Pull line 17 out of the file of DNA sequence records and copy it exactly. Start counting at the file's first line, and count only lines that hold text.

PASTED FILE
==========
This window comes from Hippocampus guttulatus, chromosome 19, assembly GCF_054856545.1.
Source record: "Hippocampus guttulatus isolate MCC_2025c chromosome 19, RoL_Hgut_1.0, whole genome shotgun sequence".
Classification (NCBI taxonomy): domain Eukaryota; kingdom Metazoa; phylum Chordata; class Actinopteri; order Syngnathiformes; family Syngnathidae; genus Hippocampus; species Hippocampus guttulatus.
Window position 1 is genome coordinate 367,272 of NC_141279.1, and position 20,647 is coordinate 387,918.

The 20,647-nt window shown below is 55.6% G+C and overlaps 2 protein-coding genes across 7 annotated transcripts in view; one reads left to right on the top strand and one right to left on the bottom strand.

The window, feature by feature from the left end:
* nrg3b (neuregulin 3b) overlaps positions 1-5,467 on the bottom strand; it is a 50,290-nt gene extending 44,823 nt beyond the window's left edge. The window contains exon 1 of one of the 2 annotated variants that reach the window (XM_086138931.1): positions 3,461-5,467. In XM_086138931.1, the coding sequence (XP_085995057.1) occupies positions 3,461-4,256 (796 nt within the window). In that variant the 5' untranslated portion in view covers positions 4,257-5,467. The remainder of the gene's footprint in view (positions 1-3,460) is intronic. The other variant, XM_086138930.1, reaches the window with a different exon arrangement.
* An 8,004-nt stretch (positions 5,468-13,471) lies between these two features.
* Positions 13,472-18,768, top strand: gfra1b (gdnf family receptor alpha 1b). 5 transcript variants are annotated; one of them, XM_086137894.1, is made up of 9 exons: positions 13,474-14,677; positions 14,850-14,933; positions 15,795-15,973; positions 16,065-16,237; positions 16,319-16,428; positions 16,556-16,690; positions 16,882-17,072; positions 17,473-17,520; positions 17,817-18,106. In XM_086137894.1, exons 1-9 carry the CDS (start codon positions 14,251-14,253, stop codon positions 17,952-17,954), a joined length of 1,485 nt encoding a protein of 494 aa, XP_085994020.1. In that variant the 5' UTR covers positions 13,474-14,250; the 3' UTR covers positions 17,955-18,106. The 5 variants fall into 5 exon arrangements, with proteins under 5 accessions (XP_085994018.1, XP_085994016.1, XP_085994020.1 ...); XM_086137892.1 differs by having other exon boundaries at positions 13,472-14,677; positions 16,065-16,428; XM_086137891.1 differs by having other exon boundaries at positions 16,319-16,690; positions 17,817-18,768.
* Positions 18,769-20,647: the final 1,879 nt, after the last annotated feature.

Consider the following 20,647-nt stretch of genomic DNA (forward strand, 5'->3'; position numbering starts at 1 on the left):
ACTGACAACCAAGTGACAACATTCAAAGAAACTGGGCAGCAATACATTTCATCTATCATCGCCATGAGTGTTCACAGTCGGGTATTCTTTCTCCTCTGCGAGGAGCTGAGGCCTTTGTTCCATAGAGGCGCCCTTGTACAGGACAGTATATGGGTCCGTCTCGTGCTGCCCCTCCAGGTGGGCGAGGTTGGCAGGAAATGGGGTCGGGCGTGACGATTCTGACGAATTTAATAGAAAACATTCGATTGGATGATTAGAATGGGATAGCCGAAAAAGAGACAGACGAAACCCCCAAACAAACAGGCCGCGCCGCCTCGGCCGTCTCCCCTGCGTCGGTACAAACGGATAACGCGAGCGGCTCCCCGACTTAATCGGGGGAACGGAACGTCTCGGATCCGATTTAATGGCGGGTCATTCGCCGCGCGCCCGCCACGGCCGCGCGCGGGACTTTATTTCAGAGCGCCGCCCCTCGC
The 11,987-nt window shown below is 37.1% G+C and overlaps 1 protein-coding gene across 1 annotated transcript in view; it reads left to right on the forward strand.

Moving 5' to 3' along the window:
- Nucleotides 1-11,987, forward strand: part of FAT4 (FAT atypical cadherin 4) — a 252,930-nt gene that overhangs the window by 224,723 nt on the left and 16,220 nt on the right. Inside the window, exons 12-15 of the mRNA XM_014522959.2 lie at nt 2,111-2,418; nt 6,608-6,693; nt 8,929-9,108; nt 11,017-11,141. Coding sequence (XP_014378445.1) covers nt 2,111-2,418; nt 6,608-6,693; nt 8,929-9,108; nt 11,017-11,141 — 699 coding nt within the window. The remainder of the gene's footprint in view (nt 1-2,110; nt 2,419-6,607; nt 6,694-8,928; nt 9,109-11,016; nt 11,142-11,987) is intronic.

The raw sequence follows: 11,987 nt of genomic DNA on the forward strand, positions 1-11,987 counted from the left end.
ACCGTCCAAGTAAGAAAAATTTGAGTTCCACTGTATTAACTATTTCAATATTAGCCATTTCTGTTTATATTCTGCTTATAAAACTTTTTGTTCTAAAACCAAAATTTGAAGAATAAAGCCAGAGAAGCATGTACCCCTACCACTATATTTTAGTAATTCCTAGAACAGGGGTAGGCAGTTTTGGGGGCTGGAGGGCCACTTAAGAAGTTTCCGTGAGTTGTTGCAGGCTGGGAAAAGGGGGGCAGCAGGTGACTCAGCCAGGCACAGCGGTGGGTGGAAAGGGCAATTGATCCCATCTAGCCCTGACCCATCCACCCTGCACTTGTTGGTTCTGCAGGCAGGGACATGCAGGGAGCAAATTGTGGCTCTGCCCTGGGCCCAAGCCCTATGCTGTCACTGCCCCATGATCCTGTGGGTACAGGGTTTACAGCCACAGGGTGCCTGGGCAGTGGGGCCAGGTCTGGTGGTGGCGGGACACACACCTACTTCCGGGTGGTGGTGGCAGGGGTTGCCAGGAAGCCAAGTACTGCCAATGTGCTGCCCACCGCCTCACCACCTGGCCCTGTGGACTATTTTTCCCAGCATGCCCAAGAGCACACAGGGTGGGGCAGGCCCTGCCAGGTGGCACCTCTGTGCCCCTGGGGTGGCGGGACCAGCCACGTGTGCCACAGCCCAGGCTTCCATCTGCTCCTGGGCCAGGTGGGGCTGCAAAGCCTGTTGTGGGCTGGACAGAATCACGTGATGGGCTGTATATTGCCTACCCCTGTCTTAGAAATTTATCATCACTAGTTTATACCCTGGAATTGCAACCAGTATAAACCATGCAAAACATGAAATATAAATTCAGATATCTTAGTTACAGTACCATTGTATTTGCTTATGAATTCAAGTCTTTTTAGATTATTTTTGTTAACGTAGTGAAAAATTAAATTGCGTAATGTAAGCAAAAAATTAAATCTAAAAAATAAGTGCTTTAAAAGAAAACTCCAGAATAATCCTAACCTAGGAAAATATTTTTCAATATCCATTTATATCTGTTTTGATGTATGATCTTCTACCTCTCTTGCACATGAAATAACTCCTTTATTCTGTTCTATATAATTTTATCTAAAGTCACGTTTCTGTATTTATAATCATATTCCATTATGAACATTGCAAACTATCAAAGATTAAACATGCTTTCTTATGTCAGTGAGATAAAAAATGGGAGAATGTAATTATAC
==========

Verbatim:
ACCGTCCAAGTAAGAAAAATTTGAGTTCCACTGTATTAACTATTTCAATATTAGCCATTTCTGTTTATATTCTGCTTATAAAACTTTTTGTTCTAAAACCAAAATTTGAAGAATAAAGCCAGAGAAGCATGTACCCCTACCACTATATTTTAGTAATTCCTAGAACAGGGGTAGGCAGTTTTGGGGGCTGGAGGGCCACTTAAGAAGTTTCCGTGAGTTGTTGCAGGCTGGGAAAAGGGGGGCAGCAGGTGACTCAGCCAGGCACAGCGGTGGGTGGAAAGGGCAATTGATCCCATCTAGCCCTGACCCATCCACCCTGCACTTGTTGGTTCTGCAGGCAGGGACATGCAGGGAGCAAATTGTGGCTCTGCCCTGGGCCCAAGCCCTATGCTGTCACTGCCCCATGATCCTGTGGGTACAGGGTTTACAGCCACAGGGTGCCTGGGCAGTGGGGCCAGGTCTGGTGGTGGCGGGACACACACCTACTTCCGGGTGGTGGTGGCAGGGGTTGCCAGGAAGCCAAGTACTGCCAATGTGCTGCCCACCGCCTCACCACCTGGCCCTGTGGACTATTTTTCCCAGCATGCCCAAGAGCACACAGGGTGGGGCAGGCCCTGCCAGGTGGCACCTCTGTGCCCCTGGGGTGGCGGGACCAGCCACGTGTGCCACAGCCCAGGCTTCCATCTGCTCCTGGGCCAGGTGGGGCTGCAAAGCCTGTTGTGGGCTGGACAGAATCACGTGATGGGCTGTATATTGCCTACCCCTGTCTTAGAAATTTATCATCACTAGTTTATACCCTGGAATTGCAACCAGTATAAACCATGCAAAACATGAAATATAAATTCAGATATCTTAGTTACAGTACCATTGTATTTGCTTATGAATTCAAGTCTTTTTAGATTATTTTTGTTAACGTAGTGAAAAATTAAATTGCGTAATGTAAGCAAAAAATTAAATCTAAAAAATAAGTGCTTTAAAAGAAAACTCCAGAATAATCCTAACCTAGGAAAATATTTTTCAATATCCATTTATATCTGTTTTGATGTATGATCTTCTACCTCTCTTGCACATGAAATAACTCCTTTATTCTGTTCTATATAATTTTATCTAAAGTCACGTTTCTGTATTTATAATCATATTCCATTATGAACATTGCAAACTATCAAAGATTAAACATGCTTTCTTATGTCAGTGAGATAAAAAATGGGAGAATGTAATTATAC